Financial planners should be advising retiree clients dependent on cash investment income to move away from traditional investment models and look for alternative sources of income during the current low interest rate environment.
Schroders deputy head of fixed income Stuart Dear said the commonly used ‘bucket strategy’, in which investments are allocated to three asset buckets – equities, diversified but defensive, and cash – was not applicable during times of low interest rates.
“As the income and capital from the cash bucket is used for day-to-day expenses, the income generated by the riskier buckets flows down to top up the cash bucket. With significantly lower return on cash, there is clearly a problem with this model,” Dear said.
“With official interest rates remaining at a record low of 0.75 per cent following the latest RBA (Reserve Bank of Australia) board meeting, it is now a serious challenge for investors to generate income using traditional approaches. This problem is compounded further on platforms where the rate paid to investors for cash accounts is nearing zero after fees.
“Furthermore, while 1 per cent has commonly been seen as an effective floor for the cash rate in Australia, we think rates can go lower still, even to zero, given the global experience. And it’s likely that cash rates will be kept at low levels for a considerable period of time, exacerbating the challenges facing retirees, and indeed any investors, seeking the benefits of cash.”
He said given these circumstances, retirees had to rethink the bucket strategy and consider changes to the make-up of their cash investments to generate greater returns, adding a diversified and defensively oriented fixed income strategy that also offered periodic income and daily liquidity could be a good substitute for part of a cash investment strategy.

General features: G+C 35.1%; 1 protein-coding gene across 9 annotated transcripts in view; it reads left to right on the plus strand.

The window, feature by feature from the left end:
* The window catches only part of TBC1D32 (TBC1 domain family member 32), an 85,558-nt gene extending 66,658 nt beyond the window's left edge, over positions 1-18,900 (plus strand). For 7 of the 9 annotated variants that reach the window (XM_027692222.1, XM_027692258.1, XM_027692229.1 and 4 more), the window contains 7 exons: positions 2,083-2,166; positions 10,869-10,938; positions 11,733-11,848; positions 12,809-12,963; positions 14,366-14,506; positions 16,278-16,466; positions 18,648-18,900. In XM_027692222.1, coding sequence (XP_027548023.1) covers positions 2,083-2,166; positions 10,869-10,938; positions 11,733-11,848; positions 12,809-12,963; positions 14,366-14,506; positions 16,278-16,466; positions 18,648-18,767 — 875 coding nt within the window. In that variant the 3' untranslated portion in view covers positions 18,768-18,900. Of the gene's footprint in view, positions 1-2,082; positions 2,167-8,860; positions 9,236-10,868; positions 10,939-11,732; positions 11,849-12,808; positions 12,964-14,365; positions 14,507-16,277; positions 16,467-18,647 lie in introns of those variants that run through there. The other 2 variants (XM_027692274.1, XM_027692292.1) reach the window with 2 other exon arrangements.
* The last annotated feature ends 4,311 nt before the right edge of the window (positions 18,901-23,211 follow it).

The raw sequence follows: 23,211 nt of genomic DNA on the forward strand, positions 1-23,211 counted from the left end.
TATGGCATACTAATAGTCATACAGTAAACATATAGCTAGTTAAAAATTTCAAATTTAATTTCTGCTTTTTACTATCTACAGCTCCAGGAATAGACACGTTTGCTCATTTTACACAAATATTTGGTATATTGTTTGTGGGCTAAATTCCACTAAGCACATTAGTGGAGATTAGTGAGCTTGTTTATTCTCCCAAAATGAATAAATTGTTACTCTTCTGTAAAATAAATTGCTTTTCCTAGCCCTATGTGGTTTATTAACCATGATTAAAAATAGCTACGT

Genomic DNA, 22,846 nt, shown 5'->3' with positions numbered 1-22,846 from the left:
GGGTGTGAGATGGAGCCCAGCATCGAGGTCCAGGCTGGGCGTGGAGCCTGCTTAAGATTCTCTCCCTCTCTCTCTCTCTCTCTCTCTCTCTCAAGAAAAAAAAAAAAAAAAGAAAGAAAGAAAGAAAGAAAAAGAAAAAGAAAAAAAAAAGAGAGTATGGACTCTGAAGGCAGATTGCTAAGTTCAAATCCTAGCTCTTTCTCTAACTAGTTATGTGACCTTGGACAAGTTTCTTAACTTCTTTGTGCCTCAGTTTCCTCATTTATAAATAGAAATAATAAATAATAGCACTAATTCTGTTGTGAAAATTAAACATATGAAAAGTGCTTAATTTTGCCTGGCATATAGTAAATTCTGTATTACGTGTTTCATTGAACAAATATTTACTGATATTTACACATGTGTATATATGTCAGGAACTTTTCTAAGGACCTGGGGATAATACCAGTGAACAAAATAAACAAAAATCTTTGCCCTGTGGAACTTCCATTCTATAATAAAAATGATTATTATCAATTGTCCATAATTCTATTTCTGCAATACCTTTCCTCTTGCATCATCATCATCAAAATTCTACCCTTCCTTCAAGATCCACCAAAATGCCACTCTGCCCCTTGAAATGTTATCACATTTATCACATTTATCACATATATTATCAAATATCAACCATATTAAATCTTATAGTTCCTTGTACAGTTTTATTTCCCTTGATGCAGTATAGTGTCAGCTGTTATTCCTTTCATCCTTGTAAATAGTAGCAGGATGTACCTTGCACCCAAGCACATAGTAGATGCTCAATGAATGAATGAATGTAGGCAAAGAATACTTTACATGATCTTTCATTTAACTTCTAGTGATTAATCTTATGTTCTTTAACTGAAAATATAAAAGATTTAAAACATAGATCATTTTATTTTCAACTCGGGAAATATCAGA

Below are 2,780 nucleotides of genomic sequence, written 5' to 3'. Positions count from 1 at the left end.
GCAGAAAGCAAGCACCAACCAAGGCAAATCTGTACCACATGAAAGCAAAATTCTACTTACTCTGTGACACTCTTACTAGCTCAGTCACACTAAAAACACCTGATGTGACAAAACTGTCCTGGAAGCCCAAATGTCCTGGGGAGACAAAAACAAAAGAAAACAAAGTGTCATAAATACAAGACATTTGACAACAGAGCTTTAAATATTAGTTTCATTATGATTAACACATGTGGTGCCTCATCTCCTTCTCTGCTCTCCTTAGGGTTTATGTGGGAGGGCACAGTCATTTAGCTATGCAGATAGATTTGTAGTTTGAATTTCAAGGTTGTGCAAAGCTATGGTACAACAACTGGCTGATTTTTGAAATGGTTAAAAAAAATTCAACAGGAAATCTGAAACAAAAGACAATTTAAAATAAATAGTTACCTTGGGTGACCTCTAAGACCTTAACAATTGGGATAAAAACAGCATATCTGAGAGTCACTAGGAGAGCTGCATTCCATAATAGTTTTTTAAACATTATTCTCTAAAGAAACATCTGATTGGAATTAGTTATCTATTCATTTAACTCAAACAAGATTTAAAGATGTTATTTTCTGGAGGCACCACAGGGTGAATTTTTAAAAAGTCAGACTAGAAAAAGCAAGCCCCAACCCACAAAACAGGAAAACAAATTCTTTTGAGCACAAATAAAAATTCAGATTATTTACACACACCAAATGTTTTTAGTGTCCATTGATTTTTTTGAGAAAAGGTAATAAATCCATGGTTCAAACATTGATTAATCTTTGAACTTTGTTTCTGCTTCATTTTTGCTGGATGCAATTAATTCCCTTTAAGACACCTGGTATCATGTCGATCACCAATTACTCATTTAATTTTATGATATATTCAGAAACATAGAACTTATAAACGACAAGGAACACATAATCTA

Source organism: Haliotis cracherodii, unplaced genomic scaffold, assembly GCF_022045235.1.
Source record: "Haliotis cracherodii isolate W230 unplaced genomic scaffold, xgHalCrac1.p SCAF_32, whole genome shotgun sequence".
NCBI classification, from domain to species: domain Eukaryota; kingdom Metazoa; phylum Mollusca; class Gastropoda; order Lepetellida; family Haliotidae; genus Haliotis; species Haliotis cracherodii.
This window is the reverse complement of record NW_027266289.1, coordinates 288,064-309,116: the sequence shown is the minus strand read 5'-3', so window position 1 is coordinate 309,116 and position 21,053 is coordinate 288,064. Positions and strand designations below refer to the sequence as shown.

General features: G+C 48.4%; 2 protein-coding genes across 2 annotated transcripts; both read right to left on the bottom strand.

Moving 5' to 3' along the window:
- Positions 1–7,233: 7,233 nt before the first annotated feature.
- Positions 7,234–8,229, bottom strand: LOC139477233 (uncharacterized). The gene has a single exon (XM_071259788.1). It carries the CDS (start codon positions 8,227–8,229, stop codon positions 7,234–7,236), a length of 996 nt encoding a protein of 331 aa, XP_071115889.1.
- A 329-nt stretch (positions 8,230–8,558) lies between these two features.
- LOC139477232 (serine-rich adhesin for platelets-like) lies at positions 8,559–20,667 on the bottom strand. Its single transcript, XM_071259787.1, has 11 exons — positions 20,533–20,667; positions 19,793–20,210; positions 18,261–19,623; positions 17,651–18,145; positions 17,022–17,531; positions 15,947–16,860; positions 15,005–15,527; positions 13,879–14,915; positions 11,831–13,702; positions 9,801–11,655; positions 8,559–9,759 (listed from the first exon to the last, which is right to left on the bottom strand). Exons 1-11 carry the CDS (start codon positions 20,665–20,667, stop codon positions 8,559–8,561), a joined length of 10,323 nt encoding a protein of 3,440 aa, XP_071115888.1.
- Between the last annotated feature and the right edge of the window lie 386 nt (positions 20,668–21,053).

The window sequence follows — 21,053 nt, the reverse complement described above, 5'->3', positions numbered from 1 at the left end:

Alternative options to cash may involve higher levels of risk, but a fixed income strategy made up of high-quality, liquid, publicly traded securities offered the liquidity and certainty of returns found in cash investments, he pointed out.
Another way forward for retirees was to subdivide cash investments into three segments, based on time frames over the next three years, in which the investments had differing levels of liquidity and certainty of return, he said.
He said during the shortest time frame, of up to 12 months, “investors want the greatest certainty and liquidity, therefore [investments] may be best maintained as cash investments”.
Looking out to one to two years, “investors can take a little more risk to invest for slightly higher returns”, he said.
“However, this allocation away from cash should only be into defensively oriented strategies with high liquidity, and cash should still be a large part of this segment,” he noted.
For the two to three-year time frame, he said: “This segment can take more risk again and this is where it may make sense to blend some of the higher-risk options, alongside cash and more defensive options.
“Based on this strategy, investors would still hold a little over half of their cash bucket in cash, but also utilise fixed income to lift their income generation without unnecessarily compromising the certainty of capital and liquidity requirements.”